In 2018, the aid sector’s failure to tackle sexual exploitation came into sharp relief, and it has been raised by a number of people today. We now realise—indeed, it is very clear—that it was far from an isolated incident. That has been reinforced today. The hon. Member for Rotherham highlighted the pernicious cocktail of attitudes that are, unfortunately, if not prevalent, then certainly not isolated in the aid sector, and that lead some people to believe that the people they are meant to be helping are somehow lesser than them.
The case is therefore clear: we must do more to drive up safeguarding standards, and we must act quickly. Inevitably, there will be a power and wealth imbalance in the sector that we are talking about, but we must never accept the inevitability that that should lead to sexual exploitation and abuse.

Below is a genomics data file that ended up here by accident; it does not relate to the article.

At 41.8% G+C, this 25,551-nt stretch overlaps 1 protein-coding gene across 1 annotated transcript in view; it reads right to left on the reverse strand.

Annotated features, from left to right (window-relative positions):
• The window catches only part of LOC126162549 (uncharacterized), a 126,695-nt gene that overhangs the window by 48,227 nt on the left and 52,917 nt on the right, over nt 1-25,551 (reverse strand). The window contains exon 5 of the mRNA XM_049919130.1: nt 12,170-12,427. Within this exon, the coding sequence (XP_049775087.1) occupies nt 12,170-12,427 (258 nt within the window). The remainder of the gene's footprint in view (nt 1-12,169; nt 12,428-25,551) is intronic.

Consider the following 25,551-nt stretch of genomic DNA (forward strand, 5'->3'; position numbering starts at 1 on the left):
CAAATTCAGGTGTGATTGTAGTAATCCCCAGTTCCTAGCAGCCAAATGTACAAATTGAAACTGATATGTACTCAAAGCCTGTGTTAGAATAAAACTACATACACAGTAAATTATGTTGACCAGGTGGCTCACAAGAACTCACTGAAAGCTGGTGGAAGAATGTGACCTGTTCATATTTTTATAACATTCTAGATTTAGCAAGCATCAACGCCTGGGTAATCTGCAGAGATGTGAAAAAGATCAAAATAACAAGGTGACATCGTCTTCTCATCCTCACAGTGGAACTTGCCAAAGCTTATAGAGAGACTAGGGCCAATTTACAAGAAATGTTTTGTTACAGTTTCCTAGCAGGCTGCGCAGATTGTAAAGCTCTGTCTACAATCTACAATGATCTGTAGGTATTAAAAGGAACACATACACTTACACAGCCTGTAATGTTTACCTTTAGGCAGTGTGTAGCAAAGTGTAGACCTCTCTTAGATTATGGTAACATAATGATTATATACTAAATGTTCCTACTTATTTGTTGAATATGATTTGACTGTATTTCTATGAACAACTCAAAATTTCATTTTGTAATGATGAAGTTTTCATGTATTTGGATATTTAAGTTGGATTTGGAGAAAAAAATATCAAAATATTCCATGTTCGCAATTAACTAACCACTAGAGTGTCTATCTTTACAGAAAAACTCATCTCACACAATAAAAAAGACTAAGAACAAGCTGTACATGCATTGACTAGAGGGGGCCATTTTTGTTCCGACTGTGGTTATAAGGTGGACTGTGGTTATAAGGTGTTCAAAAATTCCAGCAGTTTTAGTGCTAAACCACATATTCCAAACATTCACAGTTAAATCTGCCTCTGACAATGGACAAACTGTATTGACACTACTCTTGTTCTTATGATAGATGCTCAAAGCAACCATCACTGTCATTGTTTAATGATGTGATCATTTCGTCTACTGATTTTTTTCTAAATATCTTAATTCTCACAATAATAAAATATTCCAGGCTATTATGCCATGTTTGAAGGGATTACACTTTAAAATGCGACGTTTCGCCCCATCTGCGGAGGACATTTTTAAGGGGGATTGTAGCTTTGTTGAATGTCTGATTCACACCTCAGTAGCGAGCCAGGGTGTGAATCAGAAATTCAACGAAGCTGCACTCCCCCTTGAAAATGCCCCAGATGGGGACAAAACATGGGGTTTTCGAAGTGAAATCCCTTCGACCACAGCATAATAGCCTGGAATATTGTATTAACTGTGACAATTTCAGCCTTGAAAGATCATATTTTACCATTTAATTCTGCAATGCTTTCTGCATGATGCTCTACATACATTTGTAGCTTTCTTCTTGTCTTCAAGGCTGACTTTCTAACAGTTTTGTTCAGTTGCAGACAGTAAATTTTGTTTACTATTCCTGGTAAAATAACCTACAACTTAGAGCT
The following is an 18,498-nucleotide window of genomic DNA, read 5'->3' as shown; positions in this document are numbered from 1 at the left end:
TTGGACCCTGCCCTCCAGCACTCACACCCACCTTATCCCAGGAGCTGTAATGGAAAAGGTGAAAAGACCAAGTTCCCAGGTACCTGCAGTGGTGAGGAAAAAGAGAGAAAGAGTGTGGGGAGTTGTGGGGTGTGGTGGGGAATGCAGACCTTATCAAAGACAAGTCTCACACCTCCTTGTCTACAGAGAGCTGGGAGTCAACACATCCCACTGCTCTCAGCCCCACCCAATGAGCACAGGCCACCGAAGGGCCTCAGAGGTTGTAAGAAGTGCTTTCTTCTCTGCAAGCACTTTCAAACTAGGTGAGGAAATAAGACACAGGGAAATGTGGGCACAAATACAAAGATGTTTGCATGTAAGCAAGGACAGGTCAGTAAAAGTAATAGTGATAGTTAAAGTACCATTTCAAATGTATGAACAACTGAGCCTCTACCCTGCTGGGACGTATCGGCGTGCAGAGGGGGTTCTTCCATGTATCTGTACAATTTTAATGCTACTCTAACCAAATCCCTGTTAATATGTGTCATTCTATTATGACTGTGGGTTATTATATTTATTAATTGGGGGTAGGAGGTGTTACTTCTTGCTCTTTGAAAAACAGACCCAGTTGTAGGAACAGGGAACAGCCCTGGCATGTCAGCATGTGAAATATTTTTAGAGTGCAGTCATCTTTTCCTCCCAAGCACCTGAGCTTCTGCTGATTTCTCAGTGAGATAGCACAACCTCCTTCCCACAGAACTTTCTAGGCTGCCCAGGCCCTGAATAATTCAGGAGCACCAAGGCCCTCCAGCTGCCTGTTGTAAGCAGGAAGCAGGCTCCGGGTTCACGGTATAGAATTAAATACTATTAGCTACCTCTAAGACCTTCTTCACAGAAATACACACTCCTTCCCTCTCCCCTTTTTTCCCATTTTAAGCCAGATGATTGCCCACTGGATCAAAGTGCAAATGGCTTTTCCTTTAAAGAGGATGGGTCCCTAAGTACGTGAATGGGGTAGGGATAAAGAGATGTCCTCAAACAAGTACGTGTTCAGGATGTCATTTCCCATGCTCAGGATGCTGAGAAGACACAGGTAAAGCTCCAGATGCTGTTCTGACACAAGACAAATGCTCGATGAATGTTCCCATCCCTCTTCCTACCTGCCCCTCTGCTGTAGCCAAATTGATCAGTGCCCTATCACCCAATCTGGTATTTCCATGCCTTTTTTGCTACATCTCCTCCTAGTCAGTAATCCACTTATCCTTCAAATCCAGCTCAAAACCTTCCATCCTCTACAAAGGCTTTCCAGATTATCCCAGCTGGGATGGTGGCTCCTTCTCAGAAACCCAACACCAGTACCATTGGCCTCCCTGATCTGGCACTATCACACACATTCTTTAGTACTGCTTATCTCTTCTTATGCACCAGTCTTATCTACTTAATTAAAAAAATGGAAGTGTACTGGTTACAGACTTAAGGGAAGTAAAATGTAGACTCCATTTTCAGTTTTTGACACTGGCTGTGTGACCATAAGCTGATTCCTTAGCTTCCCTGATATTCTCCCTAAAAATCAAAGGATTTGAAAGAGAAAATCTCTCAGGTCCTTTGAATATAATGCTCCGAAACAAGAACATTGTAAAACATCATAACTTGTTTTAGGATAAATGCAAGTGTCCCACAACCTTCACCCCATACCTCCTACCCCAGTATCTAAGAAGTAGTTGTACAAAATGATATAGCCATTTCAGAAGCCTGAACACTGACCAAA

Since 2018, the UK has spearheaded work to tackle sexual misconduct in the aid sector. We launched a £10 million multi-year initiative with Interpol to identify and stop perpetrators working in the sector and, with a UK commitment of £10 million, we developed tools to help organisations with their safeguarding. The misconduct disclosure scheme, backed by the UK, prevented at least 36 people with track records of sexual misconduct from being employed by NGOs in 2019. Following wide consultation, we have designed a new multimillion-pound programme of support to survivors and victims. We will provide further details in 2021.
Yet cases still occur far too frequently, as we have seen in the horrific reports from the DRC, and the hon. Member for Cardiff South and Penarth (Stephen Doughty) is absolutely right that we have to assume that that is just the tip of the iceberg. Reporting has increased—which perversely, I suppose, is a positive sign. We know that there has been, as is often the case with sexual abuse, huge under-reporting, both domestically and internationally.